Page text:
The second item I’d like to discuss is the state of the Annual Meeting. Usually, we all gather together at the Visitor’s Center in January to share the best potluck of the year and celebrate the organization’s accomplishments. As we continue to slog through this pandemic, a gathering of such magnitude is not advisable in January of 2021. Our hope is to have our potluck outside at a nice venue in the spring/summer. An official date announcement will come later.

Even if we can’t gather together at the start of the year, there is an important piece of business that must be taken care of. Per the Heritage Alliance By-Laws, the new and returning members of the Board of Trustees must be voted on by the general Membership in January. We do not have to meet in person to do this. There are options for voting, and I’ve outlined them below.

On Friday, January 15, 2021, the Heritage Alliance will open the Annual Meeting. I will send out an email to the Members from Board President Gordon Edwards with the official Board of Trustees’ ballot. Members will vote to confirm the returning Trustees for a three year term and the new Trustees who are joining the Board in 2021 for their first three year term.

If we do not have your email address on file, do not worry. We will be mailing paper ballots with return envelopes to Members who do not wish to receive communication via email. If you’d rather receive a paper ballot as opposed to an email ballot, please contact our office and let us know.
All ballots, email and paper, must be returned by Friday, January 29, 2021. On that day, Board President Gordon Edwards will close the Annual Meeting and the results of the election will be announced. I hope this is clear. If you have any questions about how the Annual Meeting will work, please reach out to me at the office. We will be sending further communication on this matter at the beginning of the new year.

Speaking of 2021, the Heritage Alliance will be celebrating our 20th anniversary. (Just another reason we want to wait until it’s safer to have our potluck.) We’ve partnered with the Herald & Tribune to help us commemorate this anniversary. Every week we’ll be showcasing historic photos from our archival collection in the paper, and every third Wednesday we’ll have a featured article about one aspect of the Heritage Alliance. As you all know, we do a lot, so we’re really excited about the opportunity to share our mission through these articles.

I know we’ll find other ways to celebrate the anniversary safely next year. And who knows, you all might be asked to contribute an article.

Johnson City Postal Savings Bank and Post Office Added to National Register

On November 17, 2020, the Johnson City Postal Savings Bank and Post Office was officially added to the NPS National Register of Historic Places (NRHP). Historic sites on the register are federally recognized treasures with exceptional historic and/or architectural value. The building was admitted to the NRHP due to its governmental and architectural significance, primarily its beaux-arts design, which was a common style for civic building at the turn of the twentieth century.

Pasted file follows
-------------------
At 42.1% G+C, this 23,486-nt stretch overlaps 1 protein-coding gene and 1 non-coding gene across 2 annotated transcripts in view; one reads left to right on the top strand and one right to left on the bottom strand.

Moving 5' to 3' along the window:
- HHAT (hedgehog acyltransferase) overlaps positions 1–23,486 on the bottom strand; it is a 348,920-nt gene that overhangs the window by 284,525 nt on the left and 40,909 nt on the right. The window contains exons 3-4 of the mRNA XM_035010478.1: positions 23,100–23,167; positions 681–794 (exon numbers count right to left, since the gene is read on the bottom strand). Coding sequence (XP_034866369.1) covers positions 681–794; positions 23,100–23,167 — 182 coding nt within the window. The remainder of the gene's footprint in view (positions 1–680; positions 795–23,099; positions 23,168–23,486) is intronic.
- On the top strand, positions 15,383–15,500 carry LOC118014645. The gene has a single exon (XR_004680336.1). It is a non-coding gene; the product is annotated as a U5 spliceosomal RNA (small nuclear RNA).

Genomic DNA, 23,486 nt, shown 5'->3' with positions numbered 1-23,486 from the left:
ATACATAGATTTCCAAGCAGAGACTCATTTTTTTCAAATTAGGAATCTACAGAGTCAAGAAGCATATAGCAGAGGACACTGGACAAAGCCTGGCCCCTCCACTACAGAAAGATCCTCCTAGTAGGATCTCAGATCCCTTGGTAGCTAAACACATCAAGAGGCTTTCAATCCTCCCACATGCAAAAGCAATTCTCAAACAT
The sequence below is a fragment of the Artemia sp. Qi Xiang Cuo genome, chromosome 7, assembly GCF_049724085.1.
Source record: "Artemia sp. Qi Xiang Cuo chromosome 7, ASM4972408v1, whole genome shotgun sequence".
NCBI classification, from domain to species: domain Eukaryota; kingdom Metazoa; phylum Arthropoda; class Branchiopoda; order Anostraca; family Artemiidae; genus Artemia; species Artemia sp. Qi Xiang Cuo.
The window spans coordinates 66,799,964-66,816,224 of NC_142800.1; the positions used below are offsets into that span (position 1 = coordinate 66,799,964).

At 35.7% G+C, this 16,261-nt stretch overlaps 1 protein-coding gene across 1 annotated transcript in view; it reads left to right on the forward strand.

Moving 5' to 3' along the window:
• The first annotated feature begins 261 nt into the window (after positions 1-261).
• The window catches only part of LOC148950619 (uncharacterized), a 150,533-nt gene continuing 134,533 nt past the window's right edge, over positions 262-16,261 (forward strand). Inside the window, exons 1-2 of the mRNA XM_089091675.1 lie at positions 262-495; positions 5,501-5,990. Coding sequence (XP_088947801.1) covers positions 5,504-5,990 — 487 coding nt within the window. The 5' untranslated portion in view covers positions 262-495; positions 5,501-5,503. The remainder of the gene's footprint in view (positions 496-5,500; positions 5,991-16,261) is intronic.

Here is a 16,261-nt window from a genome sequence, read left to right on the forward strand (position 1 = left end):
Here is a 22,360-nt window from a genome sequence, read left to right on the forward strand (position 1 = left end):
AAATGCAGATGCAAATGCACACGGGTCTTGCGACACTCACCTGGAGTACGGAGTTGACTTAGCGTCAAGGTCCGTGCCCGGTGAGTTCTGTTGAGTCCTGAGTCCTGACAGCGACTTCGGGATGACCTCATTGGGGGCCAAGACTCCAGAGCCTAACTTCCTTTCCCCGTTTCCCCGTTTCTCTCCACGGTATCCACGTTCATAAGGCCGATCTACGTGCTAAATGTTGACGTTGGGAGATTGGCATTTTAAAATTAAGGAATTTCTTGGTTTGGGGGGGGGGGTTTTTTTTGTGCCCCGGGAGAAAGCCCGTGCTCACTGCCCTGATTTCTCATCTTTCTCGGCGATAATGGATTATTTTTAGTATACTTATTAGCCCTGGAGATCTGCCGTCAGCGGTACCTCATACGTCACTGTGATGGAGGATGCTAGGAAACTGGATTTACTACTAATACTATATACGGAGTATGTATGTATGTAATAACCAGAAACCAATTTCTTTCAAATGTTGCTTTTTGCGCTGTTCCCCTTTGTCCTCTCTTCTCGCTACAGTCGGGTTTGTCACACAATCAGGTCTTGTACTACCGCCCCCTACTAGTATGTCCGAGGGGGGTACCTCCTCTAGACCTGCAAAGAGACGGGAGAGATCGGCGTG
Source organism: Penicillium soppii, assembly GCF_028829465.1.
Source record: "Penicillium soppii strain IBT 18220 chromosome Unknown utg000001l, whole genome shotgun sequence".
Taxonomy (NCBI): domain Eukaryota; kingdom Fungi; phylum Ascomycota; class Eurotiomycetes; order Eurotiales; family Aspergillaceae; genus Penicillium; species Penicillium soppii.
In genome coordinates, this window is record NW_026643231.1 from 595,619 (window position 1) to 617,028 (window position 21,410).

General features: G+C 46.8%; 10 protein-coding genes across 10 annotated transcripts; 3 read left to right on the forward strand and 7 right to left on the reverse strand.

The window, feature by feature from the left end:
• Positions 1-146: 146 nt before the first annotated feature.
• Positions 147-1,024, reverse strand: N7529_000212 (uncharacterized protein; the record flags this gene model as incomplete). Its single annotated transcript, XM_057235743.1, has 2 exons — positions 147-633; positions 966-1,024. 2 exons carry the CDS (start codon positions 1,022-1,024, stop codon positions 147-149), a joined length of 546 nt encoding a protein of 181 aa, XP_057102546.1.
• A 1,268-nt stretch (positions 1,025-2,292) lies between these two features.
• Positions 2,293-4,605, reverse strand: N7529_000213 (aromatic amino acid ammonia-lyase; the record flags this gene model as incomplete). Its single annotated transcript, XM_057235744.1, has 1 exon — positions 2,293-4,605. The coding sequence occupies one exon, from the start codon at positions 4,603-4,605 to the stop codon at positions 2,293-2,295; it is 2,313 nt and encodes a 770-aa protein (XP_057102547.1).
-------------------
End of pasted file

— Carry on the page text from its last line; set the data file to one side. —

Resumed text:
The admittance of the Johnson City Postal Savings Bank is the culmination of over a year of hard work. During this time, the Heritage Alliance has been able to successfully engage in local historic preservation efforts that highlight the building’s history. Throughout 2019 and 2020, staff members of the Heritage Alliance worked with numerous community, civic, and governmental partners in order to create a NRHP application for the building, including local grassroots preservation group the Coalition for Historic Preservation.

The Heritage Alliance’s coordination with these organizations to advocate on behalf of the building was recognized by regional leaders including Mayor Joe Grandy and the Washington County Commission, and they designated the Heritage Alliance as the site’s preservation coordinator in January 2020.

Heritage Alliance board member and Johnson City Historic Zoning Commissioner Hal Hunter dedicated his time, effort, and expertise to completing the architectural significance portion of the application, while Programming Coordinator Megan Cullen Tewell completed the historical research on the building. Executive Director Anne G’Fellers-Mason managed the entire project and worked diplomatically with various partners to coordinate each phase of the application process. Thanks to the efforts of all of these stakeholders, the building has finally received the attention that it deserves.

 

So, what’s next for the Johnson City Postal Savings Bank? The Washington County Commission generously matched funds from the Johnson City Development Authority and the Southside Neighborhood Organization to fund a feasibility study in order to assess the building’s condition and potential reuse. That study will be underway shortly and will likely completed by mid-2021. Stay tuned for more details!